What To Do When You’re Concerned About a Loved One’s Drinking

What can you do when you’re concerned about a loved one’s drinking ? are there signs you should look for? is there really anything you can do?

What can you do when you're concerned about a loved one's drinking?

What can you do when you’re concerned about a loved one’s drinking?

It generally starts out as a feeling — a nagging feeling — a sense that a loved one’s drinking (whether it’s a spouse, parent, child, friend or sibling) is getting out of control. You mention something, and they give you a plausible response — something like, “Yea, well, I wasn’t the only one.” or “What’s the big deal? It was a party — so I had a few too many. So what?” or “I hadn’t eaten all day, and they served dinner so late, the wine just went to my head.” And you let it go, but there’s another “next time” and then another and another until you realize you’re spending a lot of time thinking about that loved one’s drinking. You’ve likely had many arguments about it, as well, and then found yourself giving in because they always have an answer and since you don’t really know what makes drinking a problem, you don’t know how to counter their arguments.

So what can you do when you’re concerned about a loved one’s drinking?

Get Informed. Learn as much as you can about what is and is not normal drinking. Check out this post, Alcohol Use / Abuse / Addiction – What’s the Difference? to learn what is normal and what is not. Knowing this will help you immeasurably, and it will cut down on the types of arguments you’ll be willing to engage in (for example, how much is too much or how often is too often). This post also provides assessments that you can use to determine your loved one’s drinking patterns, and where they fall on the scale of use/abuse/addiction. Check out this website — www.hbo.com/addiction, as well. It’s another great resource and produced by HBO in collaboration with The Robert Woods Johnson Foundation, NIAAA (National Institute on Alcohol Abuse and Alcoholism) and NIDA (National Institute on Drug Abuse). You’ll find videos and short articles about addiction and adolescent addiction (IT IS DIFFERENT), as well as interviews with medical professionals and people who’ve sought and succeeded in treatment.

Find Help For Yourself. Often the family members get lost in the confusion of the craziness that surrounds a loved one’s alcohol abuse or addiction. They become unnerved, confused and frustrated, and in time, walk on eggshells, hoping that if they just do _________(fill in the blank – get better grades, keep a better house, keep their siblings quiet), then things will get better. Some wonder if they should leave or would that be wrong? Most are confused by the Jekel and Hyde personality of the person who drinks too much and by that of the person who deals most closely with them (like a mom or a dad), who also seem to change their behaviors in reaction to the drinker’s alcohol use. I wrote If You Loved Me, You’d Stop! What You Really Need To Know When Your Loved One Drinks Too Much for this very reason — to help those who love someone who drinks too much find the information they need to help themselves (in fewer than 120 pages!).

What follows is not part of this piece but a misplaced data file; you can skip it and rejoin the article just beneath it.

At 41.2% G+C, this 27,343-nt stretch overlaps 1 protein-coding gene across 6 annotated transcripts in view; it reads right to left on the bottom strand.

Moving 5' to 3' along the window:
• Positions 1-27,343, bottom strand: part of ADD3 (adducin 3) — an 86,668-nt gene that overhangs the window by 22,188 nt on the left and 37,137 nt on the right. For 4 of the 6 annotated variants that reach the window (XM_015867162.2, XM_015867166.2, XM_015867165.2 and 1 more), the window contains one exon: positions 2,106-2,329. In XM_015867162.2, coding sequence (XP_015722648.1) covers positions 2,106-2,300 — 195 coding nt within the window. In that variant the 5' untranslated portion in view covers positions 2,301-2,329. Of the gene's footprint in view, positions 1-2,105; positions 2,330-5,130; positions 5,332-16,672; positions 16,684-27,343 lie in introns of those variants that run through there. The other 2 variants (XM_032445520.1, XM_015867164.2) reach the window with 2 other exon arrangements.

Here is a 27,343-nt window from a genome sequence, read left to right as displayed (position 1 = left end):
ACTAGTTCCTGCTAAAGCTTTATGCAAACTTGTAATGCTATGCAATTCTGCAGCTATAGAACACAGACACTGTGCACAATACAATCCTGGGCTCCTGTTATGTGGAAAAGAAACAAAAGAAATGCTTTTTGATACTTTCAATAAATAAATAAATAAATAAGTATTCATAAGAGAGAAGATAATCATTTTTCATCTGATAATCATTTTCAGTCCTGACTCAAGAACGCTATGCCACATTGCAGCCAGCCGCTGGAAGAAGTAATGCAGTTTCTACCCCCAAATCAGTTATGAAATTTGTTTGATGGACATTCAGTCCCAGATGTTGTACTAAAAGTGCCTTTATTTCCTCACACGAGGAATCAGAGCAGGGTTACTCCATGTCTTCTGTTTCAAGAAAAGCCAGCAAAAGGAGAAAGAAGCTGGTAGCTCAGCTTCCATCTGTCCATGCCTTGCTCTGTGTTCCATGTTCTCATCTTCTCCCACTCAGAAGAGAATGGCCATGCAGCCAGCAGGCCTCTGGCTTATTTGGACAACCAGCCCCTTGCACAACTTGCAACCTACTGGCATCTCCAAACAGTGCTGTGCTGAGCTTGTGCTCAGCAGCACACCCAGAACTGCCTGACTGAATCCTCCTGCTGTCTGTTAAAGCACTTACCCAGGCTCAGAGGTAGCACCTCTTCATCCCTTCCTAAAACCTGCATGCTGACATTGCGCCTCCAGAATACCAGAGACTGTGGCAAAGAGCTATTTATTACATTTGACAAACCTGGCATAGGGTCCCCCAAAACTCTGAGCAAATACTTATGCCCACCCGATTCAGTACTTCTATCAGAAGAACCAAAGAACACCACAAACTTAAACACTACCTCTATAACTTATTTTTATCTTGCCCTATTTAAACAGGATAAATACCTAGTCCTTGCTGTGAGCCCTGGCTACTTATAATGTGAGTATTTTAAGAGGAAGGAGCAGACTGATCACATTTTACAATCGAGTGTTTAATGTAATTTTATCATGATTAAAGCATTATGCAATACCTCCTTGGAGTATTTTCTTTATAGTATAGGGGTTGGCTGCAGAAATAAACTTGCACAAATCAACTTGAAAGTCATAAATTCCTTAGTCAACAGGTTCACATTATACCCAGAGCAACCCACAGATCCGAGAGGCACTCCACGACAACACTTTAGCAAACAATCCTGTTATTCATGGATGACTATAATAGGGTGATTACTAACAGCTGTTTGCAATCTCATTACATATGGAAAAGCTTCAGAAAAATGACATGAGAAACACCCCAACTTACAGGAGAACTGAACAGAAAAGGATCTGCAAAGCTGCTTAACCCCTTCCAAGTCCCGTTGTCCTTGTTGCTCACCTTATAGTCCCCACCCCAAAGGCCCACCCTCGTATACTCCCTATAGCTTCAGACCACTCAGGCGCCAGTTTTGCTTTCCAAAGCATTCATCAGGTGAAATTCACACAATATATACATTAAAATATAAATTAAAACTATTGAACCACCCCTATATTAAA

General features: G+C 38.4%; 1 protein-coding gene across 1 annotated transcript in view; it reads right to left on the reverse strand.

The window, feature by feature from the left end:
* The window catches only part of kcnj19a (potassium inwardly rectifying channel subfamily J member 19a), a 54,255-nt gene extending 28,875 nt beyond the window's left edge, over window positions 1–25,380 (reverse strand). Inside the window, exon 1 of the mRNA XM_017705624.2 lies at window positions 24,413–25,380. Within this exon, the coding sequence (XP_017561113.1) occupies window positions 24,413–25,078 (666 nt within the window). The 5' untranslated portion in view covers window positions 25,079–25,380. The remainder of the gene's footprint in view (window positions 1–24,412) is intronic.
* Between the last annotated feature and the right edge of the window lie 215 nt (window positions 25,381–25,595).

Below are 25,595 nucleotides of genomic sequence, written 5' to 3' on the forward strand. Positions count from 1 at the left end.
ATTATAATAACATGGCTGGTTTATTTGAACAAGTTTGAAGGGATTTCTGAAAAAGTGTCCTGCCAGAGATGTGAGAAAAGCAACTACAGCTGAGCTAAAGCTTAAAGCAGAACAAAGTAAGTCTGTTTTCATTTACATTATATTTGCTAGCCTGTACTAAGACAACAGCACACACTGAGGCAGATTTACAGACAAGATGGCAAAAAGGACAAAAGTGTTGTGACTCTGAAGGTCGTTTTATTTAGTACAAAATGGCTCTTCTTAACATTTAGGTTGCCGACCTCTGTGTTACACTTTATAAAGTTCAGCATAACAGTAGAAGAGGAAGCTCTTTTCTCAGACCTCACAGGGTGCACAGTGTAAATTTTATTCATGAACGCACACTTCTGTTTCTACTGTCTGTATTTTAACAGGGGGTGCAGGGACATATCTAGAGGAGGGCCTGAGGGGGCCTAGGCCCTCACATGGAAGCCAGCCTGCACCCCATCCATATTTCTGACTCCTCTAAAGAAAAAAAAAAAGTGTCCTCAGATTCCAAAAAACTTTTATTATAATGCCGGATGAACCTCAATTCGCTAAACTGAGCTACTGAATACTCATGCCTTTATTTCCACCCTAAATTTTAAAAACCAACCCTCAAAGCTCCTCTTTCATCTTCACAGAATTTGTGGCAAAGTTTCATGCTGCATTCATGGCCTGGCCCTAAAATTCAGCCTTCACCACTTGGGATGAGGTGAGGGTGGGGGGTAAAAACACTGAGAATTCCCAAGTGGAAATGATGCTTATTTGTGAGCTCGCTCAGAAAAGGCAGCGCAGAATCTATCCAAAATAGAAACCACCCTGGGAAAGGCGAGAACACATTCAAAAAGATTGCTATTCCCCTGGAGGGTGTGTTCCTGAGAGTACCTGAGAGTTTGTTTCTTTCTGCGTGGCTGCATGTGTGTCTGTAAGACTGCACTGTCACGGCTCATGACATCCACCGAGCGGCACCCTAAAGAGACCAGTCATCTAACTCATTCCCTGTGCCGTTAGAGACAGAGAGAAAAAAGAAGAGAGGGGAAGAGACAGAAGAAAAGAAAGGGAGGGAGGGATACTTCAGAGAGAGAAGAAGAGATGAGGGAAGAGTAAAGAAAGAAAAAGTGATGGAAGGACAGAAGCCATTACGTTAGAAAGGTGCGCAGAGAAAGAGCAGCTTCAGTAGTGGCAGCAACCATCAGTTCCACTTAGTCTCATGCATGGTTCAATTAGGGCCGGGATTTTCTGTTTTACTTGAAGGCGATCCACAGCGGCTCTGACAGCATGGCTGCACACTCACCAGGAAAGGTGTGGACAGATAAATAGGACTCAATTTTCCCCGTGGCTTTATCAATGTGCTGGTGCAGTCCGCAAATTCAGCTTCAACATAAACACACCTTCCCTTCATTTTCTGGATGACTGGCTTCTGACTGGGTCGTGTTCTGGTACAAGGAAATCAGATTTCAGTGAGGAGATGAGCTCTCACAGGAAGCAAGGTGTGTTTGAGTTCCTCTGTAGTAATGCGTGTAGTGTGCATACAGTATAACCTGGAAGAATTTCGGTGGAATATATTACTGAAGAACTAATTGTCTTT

Talk About It. Don’t wait for your loved one to hit bottom — especially if they are young. Alcoholism (an addiction to alcohol) is a disease and almost always starts before the age of 25(1), but it can take up to 20 (or more) years before the person seeks treatment. Young people are especially vulnerable because their brains are still developing until their early twenties, making addiction a more likely outcome of alcohol abuse. Additionally, they have a long way to go before they “hit bottom” (they don’t own a home or have children or something “big” to loose), which is why it’s important to intervene early — don’t think of it as a phase or something they’ll grow out of. They may, but then, again, they may not.

Intervene. Don’t wait. Here are some suggestions: